Photographer Mark Hartman, a Boston native, has taken over the New Yorker’s Instagram for the first week of March. Hartman is currently traveling in India and Nepal. His striking photographs give insight into the two countries’ inherent beauty and long-held traditions. [more]
“All good things must come to an end.” It’s a common theme throughout this special by National Geographic in which we follow Steve McCurry on his quest of shooting the last roll of Kodak Kodachrome film ever made. It’s a pretty daunting and heavy assignment to be sure – one McCurry is no stranger to. That fact is even more apparent when we learn that it was McCurry who asked for the final roll. [more]
There are a few behind the scenes videos out there that show photographers working with ice climbers, but often the climbs are right next to the road, making it convenient to bring tons of gear, power, and spend all day getting coverage. So what does it take to create those images when you’re miles deep into the woods, and can only take what you can carry on your back? In this behind the scenes video, I’ll show you the challenges of such a shoot. [more]
Publications allowing individual photographers access to their Instagram accounts is an increasingly common practice, and helps to foster a more intimate look at a photographer’s process. For example, Time Magazine allowed several photographers access to its Instagram account after Hurricane Sandy, enabling the magazine to update its almost 600k followers in real time. [more]
I’ve spent the last 2 weeks in Michigan’s Upper Peninsula, shooting stills and video in freezing winter conditions. Snow, ice, blisteringly cold wind and more. In this video I share what I found to be best for packing my kit, protecting it in the field, and keeping my eyes from freezing to my viewfinder. [more]
Photographer Michael “Nick” Nichols is a National Geographic veteran and one of the best wildlife photographers working today. In this episode of National Geographic Live!, his imagery and stories about Africa’s elephants and lions will both break and warm your heart. In his own words, Nichols tells his stories behind the already fantastic magazine stories – ranging from the disgusting aftermath of ivory poachers to the cute and cuddly playfulness of lion cubs [more]
The first ever Fstoppers Workshop is taking place at Atlantis Resort in the Bahamas from May 28th – June 1st. If you’re planning on coming you should buy your tickets now to save the most money. [more]
In another beautifully shot segment from F-Stop Gear’s Life In Focus series, wildlife photographer Charles Glatzer shares his passion and background. Formerly a commercial photographer, Charles decided to follow his dream and now teaches outdoor photography workshops as his primary business. [more]
Martin Schoeller is undoubtedly one of the premiere portrait photographers in the world. In this episode of National Geographic Live! Schoeller talks about shooting for National Geographic (including the images found in the most recent issue) as well as several of his other projects. Shooting for the magazine took him to Tanzania where he shot his signature style of portraits as well as some epically beautiful environmental pictures. [more]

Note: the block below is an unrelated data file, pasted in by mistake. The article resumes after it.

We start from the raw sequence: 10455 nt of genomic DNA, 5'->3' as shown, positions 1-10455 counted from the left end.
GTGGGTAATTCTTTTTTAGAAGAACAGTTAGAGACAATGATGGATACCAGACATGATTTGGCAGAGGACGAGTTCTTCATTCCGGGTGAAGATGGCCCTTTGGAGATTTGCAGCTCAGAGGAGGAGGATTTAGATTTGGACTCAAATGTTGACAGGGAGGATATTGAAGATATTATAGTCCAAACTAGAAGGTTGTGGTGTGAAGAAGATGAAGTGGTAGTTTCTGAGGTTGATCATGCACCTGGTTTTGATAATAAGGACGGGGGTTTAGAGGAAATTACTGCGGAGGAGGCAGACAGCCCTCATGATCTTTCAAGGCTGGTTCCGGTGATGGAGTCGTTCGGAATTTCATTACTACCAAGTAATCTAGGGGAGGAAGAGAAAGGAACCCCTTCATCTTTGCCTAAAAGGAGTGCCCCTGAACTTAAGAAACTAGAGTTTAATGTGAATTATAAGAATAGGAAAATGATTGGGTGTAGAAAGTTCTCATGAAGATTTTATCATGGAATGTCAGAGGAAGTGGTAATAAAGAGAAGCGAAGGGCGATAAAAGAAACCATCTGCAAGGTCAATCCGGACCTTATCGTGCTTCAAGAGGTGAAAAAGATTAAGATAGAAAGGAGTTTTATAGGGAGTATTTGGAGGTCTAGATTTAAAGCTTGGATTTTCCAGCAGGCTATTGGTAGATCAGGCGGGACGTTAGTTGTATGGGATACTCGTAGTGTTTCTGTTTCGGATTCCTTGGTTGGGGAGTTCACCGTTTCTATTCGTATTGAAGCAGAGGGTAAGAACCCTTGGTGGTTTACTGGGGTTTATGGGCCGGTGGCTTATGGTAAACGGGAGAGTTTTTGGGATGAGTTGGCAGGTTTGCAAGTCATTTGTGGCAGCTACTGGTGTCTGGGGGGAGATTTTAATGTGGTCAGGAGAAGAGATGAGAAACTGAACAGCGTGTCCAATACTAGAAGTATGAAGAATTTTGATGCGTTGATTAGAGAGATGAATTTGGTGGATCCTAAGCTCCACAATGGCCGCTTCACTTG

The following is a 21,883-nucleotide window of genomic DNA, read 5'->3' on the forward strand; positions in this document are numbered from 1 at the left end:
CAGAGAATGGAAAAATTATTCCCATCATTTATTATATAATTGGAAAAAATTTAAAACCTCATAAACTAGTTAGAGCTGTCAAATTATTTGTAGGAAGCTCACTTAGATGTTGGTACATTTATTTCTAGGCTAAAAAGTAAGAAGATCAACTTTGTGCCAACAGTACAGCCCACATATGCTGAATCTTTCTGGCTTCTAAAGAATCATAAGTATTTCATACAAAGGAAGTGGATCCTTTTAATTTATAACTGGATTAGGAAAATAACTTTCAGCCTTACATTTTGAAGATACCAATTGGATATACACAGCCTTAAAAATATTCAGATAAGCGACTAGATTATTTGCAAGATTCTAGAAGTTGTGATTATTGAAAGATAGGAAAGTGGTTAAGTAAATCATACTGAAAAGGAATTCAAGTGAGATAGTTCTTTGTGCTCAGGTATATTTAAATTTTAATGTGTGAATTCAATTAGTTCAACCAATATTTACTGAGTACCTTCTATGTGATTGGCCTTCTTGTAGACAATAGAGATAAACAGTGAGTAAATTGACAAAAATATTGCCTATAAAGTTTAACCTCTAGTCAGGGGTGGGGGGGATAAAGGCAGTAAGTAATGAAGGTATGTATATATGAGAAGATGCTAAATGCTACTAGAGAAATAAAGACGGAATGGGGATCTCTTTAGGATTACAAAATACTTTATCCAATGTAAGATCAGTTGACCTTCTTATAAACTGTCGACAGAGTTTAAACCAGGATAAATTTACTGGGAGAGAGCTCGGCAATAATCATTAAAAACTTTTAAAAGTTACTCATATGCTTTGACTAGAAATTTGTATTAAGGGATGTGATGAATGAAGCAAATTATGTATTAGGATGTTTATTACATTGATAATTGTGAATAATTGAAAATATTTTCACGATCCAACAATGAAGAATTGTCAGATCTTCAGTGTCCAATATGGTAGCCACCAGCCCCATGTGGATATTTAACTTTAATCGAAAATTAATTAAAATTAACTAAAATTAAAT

When traveling to a restaurant, you never know what type of lighting environment you will find yourself in. There could be a large window with beautiful soft, natural light, or it could be dark like a cave with only overhead fluorescent lights. If you want to add restaurants to your portfolio, reading the light in a room is a great habit to get into. Not sure what I mean by reading the light? Let me show you what I found on a stop for some Texas barbecue.
This powerful timelapse video called “Wyoming Wildscapes II” was put together by photographer Nicolaus Wegner. Taking 14 months, this video covers the cycle of the seasons, the shifting of the landscape, and the ever-changing weather. To find out more about this project, I interviewed Nicolaus and asked about his gear, workflow, and experiences. [more]
Trevor Sherwin recently traveled to Kenya, and decided to use this opportunity to create some amazing images for his portfolio. Most people who travel to the area tend to focus on the wildlife, but Trevor wanted to focus on something else – people. He wanted to create dramatic portraits of the local tribes in a way that shows both the people and the location. Check out his great video explaining his method of shooting. [more]
Like many of us, Adrian Klein enjoyed photography while doing other activities. Once that became his primary focus, he needed to figure out how to document what he was doing at a higher level. Today, he is a successful landscape photographer and workshop instructor. In this video, Adrian tells his story of how capturing the journey is more important than just chasing the sunrise. [more]
There are photo books and then there are photo books that you go back to repeatedly over time. Peter Turnley’s new self-published collection “French Kiss: A Love Letter to Paris” is one such publication that begs to be savored. A monochromatic study of Paris captured over 40 years on the streets, the 138-image hardcover is an homage to the romance of the City of Lights captured with a reverence for the aesthetics of famous French street photography. [more]
Working as a commercial photographer, I have the opportunity to travel often with my work. In the year 2013 alone, I’ve flown over 25 thousand miles, and have a few thousand more before the end of the year. Here are some tips I’ve picked up over the years to help make traveling as a photographer much easier and far less stressful.